The first book in the 2023 lineup will give you a taste of the man’s diverse career and lexical proficiency: “The Battle of Maldon, together with The Homecoming of Beorhtnoth,” edited by Peter Grybauskas. “The Battle” is a fragment of poetry from the end of the first millennium that Tolkien translated from Old English. It tells the story of an aging and possibly foolish Anglo-Saxon chief—Byrhtnoth—who politely but unwisely lets Viking invaders cross the river so that the two armies could battle on dry ground, which dooms the Anglo-Saxons. 

Not to be outdone by his centuries-old peers, Tolkien wrote his own ancient-style poetry. “The Homecoming of Beorhtnoth Beorhthelm’s Son” is about two people looking for the slain Anglo-Saxon leader’s body after the battle, a sort of “Rosencrantz and Guildenstern Are Dead” for the Sutton-Hoo set. If you were to choose only one of these new books to gain some insight into the prolific smorgasbord of his multifaceted writing, this is peak Tolkien.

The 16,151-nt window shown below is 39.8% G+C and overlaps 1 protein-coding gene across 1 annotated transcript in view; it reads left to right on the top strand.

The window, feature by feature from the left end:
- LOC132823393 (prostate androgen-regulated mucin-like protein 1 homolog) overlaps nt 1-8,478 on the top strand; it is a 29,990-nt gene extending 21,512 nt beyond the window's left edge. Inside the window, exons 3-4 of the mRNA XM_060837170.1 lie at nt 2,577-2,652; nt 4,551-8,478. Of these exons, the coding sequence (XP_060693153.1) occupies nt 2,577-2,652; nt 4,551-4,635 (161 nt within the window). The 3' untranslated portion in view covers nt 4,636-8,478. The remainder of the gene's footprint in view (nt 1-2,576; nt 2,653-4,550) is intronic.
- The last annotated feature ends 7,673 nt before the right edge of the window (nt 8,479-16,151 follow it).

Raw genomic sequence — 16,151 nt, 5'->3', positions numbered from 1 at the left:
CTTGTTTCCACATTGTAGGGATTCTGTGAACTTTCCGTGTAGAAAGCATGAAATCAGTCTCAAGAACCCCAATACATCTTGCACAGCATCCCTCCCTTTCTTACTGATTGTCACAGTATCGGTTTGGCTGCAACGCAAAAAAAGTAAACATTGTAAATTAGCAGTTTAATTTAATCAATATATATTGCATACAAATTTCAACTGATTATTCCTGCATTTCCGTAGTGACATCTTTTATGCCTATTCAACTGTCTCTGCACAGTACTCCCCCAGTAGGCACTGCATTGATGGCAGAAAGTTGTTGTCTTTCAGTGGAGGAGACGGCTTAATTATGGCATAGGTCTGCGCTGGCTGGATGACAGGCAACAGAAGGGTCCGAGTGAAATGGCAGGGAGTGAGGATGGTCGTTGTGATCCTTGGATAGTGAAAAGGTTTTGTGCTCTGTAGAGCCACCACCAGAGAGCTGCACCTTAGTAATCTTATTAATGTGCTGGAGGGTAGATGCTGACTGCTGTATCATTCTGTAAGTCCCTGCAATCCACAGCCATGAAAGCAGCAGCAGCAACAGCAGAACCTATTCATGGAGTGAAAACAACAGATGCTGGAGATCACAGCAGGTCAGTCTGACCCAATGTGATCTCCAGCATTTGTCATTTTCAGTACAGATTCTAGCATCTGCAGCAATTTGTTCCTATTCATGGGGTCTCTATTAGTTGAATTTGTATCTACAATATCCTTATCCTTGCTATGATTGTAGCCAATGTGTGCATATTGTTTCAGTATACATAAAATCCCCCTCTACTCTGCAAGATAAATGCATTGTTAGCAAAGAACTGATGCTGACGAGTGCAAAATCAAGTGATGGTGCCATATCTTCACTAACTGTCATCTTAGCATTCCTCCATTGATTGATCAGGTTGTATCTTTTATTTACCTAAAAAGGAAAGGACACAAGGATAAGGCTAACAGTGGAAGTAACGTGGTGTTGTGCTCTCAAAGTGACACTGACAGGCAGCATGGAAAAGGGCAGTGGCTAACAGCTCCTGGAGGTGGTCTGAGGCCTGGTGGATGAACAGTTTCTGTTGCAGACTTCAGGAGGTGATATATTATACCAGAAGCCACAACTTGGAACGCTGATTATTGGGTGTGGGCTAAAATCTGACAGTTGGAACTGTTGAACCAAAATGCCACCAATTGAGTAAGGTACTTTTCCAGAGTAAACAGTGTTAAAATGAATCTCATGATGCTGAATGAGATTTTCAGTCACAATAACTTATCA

“The History of the Hobbit,” by John D. Rateliff, is three inches thick and weighs two and a half pounds. (Full disclosure: I did not read every page for this review. I did, however, use it to prop up my laptop while writing it.) All joking aside, this is an intriguing and very punctilious look at the process of writing. One quality that characterizes Tolkien’s fiction is the “inevitability” of the story. Both “The Hobbit” (1937) and “The Lord of the Rings” (1954-55) flow seamlessly from beginning to end, filled with subplots and mythology that make sense and details that track. But it wasn’t originally written so precisely: “The most famous scene Tolkien ever wrote”—the riddle game between Bilbo and Gollum—“was drafted in 1944, sent to [publishers] Allen & Unwin in 1947, and published in the ‘second edition’ of The Hobbit in 1951.” What was in Bilbo’s “pocketses” wasn’t even in the original book! (Also, Gandalf’s original name was “Bladorthin.” Yikes.) While not even diving into the “Quenta Silmarillion,” the history of Middle-Earth that Tolkien was working on at the same time, “The History of the Hobbit” includes five different “phases” of the book’s creation, many, many plot notes, and a scheme that shows original word choices along with Tolkien’s final text—which was sometimes penned in on top of rubbed-out pencil. This book belongs on the shelf of every serious Tolkien fan—or anyone interested in the hard task of creating novels, fitting comfortably alongside Stephen King’s “On Writing.”